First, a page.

Omaha and Downtown is Creighton University, a well-respected Jesuit university with medical, dental, law and liberal arts programs. Located along the river is Freedom Park, a naval/military museum with an impressive outdoor display of W.W.II ships, submarines and military artifacts. NP Dodge Park offers picnicking, various sports fields,
and a large marina on the Missouri River. Travel a bit west to the North Hills area and you'll find wide-open spaces, grazing horses and frolicking deer. American Gramaphone Records, the recording label of Grammy Award-winning musician and composer Chip Davis of Mannheim Steamroller is located in this area. Lake Cunningham is a favorite
boating and fishing spot. If all this fresh air whets your appetite, swing by OJ's Cafe for some tasty tacos, or journey to the Surfside Club where diners feast on fried chicken and catfish with a scenic river view. And no trip to North Omaha would be complete without a stop at Mr. C's Steakhouse where it's Christmas all year round.
Welcome to the fastest growing area in the city: the land of swing-sets and mini-vans. Housing developments are springing up on every corner, and shopping malls and business parks are keeping up the pace. The area in and around 132nd and Maple Street is fast becoming the heart of the Northwest area with many shopping, dining, recreational
and residential options. Catch the latest flick at the 20 Grand Theatre, linger over dinner at Vincenzo's, or, if Thai food is your passion, try the Thai Spice. Golfers will find The Champions Club, Eagle Run Golf Course, Benson Golf Course and Indian Creek Golf Course in this area. Tranquility Park, where the term 'soccer mom' surely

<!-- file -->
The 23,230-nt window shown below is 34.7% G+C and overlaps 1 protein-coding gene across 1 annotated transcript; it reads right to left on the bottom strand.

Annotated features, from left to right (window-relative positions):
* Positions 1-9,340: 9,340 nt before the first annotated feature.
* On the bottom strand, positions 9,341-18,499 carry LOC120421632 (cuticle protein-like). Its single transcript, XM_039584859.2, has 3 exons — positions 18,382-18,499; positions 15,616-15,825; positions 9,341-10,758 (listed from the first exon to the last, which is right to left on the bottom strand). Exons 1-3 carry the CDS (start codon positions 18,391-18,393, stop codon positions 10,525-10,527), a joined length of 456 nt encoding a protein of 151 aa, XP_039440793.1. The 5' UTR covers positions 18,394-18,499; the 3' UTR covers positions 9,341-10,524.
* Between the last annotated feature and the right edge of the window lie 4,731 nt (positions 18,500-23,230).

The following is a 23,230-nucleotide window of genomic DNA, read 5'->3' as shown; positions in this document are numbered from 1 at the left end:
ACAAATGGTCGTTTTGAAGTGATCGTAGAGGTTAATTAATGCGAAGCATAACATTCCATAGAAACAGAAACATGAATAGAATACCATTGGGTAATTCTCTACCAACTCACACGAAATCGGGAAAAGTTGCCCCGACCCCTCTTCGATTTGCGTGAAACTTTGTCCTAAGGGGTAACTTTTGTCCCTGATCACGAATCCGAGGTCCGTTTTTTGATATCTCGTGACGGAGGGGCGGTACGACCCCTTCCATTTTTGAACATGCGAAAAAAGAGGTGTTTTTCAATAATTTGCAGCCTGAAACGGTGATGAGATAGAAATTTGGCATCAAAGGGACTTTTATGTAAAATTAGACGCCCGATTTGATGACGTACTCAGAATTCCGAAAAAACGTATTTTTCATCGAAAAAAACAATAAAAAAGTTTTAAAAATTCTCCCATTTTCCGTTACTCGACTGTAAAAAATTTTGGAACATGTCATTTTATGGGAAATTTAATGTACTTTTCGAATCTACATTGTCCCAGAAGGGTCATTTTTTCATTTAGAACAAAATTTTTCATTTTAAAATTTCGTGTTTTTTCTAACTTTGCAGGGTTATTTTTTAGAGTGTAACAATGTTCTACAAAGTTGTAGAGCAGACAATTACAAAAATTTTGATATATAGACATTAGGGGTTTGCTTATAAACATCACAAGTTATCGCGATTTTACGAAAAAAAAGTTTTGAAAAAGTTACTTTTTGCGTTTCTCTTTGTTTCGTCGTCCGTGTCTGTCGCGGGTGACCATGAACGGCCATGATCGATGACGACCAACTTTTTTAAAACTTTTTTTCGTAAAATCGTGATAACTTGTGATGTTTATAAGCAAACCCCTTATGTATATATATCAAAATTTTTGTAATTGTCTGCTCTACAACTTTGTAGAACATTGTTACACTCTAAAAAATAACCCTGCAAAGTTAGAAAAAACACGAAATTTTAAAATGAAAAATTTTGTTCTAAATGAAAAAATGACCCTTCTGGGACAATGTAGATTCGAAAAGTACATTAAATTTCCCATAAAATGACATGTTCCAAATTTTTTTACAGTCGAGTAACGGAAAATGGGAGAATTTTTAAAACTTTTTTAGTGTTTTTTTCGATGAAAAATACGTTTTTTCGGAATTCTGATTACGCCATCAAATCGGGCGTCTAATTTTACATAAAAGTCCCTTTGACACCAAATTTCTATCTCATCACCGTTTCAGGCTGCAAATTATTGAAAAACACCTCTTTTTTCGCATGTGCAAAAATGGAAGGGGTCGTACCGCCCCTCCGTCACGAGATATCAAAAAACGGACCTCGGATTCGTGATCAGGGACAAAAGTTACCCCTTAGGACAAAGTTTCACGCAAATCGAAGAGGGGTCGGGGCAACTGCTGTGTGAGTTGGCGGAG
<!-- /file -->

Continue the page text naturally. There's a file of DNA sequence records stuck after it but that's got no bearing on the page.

originated, boasts a spectacular soccer complex and indoor ice skating rinks. For a day in the sun, try Standing Bear Lake, a beautiful park with fishing, boating and hiking trails.
If Omaha has a melting pot of ethnicity and culture, this is it! The city's Polish, Italian, Hispanic and Czech populations have thrived here for generations. Considered its own city until the early 1900s, many South Omaha residents settled in the area because of its proximity to the main source of business' meat-packing plants. Most of
these plants are now gone, replaced by bustling shopping centers and business parks. Some of Omaha's most popular attractions are located here: the Henry Doorly Zoo, Rosenblatt Stadium (home of the NCAA College World Series and the Omaha Spikes baseball team), Sokol Auditorium and a Park and Ice Arena. If Mexican food is what you're
looking for, be sure to try the enchiladas and Margaritas at El Alamo. Bellevue, Omaha's third largest 'city,' is located just south of South Omaha. Originally a riverside fur trading post, today Bellevue is a thriving residential community and business district. The U. S. Strategic Air Command located at Offutt Air Force Base brings
military families from all over the world to live in the area. Tucked in the rolling hills is Fontenelle Forest, a lush area filled with hiking and nature trails.